Applications

They also now have the first widely useful quantum algorithm for computer science applications. Randomness is an important resource in computer science, and quantum randomness is the gold standard, especially if the numbers can be self-checked to come from a quantum computer. Testing of this algorithm is ongoing, and in the coming months, they plan to implement it in a prototype that can provide certifiable random numbers.

Process for demonstrating quantum supremacy.

Each run of a random quantum circuit on a quantum computer produces a bitstring, for example, 0000101. Owing to quantum interference, some bitstrings are much more likely to occur than others when we repeat the experiment many times. However, finding the most likely bitstrings for a random quantum circuit on a classical computer becomes exponentially more difficult as the number of qubits (width) and a number of gate cycles (depth) grow.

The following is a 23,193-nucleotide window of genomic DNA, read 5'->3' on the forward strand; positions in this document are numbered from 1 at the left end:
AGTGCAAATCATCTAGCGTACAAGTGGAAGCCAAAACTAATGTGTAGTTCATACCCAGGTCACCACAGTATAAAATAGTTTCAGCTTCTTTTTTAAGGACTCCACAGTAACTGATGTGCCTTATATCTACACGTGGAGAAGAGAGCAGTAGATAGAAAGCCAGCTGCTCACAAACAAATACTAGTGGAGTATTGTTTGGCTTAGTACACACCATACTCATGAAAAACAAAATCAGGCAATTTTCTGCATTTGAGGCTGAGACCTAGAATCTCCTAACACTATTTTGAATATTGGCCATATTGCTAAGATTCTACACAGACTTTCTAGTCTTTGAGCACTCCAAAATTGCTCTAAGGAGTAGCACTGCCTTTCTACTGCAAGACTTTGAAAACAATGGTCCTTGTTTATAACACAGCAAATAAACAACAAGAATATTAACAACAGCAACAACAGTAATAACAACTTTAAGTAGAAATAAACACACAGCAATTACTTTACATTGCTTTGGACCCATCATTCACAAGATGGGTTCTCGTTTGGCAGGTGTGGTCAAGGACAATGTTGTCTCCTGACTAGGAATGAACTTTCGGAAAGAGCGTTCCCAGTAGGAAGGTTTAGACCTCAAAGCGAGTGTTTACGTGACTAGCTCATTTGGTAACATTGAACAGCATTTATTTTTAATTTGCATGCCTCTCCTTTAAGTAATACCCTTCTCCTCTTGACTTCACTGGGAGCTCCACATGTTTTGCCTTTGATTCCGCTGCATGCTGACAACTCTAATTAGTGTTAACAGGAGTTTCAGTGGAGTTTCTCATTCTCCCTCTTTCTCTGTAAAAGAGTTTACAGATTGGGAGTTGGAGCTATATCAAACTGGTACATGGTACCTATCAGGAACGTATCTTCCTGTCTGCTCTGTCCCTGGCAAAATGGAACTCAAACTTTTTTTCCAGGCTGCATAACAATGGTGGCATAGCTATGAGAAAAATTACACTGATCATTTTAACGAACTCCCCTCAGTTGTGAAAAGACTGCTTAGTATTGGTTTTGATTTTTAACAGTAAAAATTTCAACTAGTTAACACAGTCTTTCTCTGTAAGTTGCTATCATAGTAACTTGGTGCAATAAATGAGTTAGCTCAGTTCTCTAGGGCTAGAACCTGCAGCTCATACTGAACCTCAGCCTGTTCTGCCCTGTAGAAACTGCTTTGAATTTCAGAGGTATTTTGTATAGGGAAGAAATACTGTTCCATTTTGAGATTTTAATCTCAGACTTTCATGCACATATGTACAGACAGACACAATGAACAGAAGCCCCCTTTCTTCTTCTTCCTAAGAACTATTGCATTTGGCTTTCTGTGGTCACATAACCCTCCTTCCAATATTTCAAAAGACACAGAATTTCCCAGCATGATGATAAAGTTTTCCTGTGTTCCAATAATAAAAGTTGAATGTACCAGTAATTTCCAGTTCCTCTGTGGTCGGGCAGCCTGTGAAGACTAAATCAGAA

In the experiment, we first ran random simplified circuits from 12 up to 53 qubits, keeping the circuit depth constant. We checked the performance of the quantum computer using classical simulations and compared with a theoretical model. Once we verified that the system was working, we ran random hard circuits with 53 qubits and increasing depth, until reaching the point where classical simulation became infeasible.

Estimate of the verification time for quantum supremacy circuits as a function of the number of qubits and number of cycles for the Schrödinger-Feynman algorithm. The red stars show the estimated verification time for the experimental circuits.

This result is the first experimental challenge against the extended Church-Turing thesis, which states that classical computers can efficiently implement any “reasonable” model of computation. With the first quantum computation that cannot reasonably be emulated on a classical computer, we have opened up a new realm of computing to be explored.

The Sycamore Processor